Group Protests Against Credit Checks in Hiring Process
Some lawmakers and advocacy groups in New York City want to level the playing field in the job market.
They're urging the city council to pass a bill that would ban businesses from reviewing credit scores in the hiring process. Council Members Brad Lander and James Sanders, Jr, introduced the legislation, called the Stop Credit Discrimination in Employment Act. Council Member Lander says bad credit can happen to anyone.
“At a time of continued economic hardship, employers should not deny people jobs based on their credit history,” he said. “Many New Yorkers have poor credit through little or no fault of their own."
Andy Morrison is spokesman for the New York Public Interest Research Group. He says people who need work the most can't get jobs because of credit checks.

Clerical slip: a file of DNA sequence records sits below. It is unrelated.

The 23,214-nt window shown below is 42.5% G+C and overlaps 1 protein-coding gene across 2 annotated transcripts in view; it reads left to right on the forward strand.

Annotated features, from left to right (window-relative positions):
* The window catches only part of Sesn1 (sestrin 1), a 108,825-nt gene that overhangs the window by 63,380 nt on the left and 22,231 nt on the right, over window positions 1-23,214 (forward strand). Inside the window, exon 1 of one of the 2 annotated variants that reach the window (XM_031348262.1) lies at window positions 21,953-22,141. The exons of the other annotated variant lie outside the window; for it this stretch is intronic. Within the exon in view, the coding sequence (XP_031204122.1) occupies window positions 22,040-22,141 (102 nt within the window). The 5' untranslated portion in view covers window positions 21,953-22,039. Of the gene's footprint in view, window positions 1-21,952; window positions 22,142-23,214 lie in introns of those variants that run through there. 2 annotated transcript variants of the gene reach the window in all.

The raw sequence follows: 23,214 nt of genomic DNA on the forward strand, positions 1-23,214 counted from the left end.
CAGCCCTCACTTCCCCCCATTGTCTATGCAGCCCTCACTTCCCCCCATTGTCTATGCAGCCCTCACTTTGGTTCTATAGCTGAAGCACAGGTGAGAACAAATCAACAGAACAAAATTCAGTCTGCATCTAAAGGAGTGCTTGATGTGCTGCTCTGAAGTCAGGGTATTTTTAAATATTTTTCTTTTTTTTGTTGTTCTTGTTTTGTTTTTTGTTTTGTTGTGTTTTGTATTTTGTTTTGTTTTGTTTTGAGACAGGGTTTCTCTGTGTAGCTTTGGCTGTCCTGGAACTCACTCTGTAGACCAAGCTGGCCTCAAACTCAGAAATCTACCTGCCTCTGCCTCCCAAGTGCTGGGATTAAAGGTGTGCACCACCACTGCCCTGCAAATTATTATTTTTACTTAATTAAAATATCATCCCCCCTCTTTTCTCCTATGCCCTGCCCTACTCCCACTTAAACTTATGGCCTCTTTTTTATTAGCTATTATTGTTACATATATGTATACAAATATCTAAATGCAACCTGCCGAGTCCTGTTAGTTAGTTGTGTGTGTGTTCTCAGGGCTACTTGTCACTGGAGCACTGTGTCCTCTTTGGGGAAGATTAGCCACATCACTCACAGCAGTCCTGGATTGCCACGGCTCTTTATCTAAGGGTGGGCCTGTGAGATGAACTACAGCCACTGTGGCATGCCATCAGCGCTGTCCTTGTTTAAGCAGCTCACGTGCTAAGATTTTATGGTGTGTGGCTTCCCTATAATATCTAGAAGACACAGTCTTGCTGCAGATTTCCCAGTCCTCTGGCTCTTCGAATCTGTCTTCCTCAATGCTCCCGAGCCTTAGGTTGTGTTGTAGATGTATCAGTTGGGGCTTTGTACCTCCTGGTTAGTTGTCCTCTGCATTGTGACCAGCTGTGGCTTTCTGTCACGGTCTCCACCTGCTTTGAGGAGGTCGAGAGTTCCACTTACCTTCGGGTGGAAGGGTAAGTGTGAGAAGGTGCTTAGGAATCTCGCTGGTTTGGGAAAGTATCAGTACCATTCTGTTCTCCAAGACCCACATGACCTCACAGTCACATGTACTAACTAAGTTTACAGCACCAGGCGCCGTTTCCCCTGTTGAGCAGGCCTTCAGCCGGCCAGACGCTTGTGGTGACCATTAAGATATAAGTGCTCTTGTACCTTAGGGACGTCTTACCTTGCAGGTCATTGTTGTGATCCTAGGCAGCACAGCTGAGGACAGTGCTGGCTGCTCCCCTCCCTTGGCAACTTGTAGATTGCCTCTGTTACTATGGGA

"The people who've been laid off [and] the people who've had medical expenses, they fall behind on a bill here or two as a result," he said. "They can be denied employment. The very employment that would help them get out of debt."
According to the Society of Human Resource Management, about 60% of businesses use credit checks in the hiring process.
Morrison says it doesn't make sense to judge an applicant based on his or her credit score.
"There's no research to suggest that there's any correlation between your credit score, your credit history, and your ability to perform well at work," he said.
A study by Louisiana State University researchers found no connection between poor credit scores and bad behavior on the job.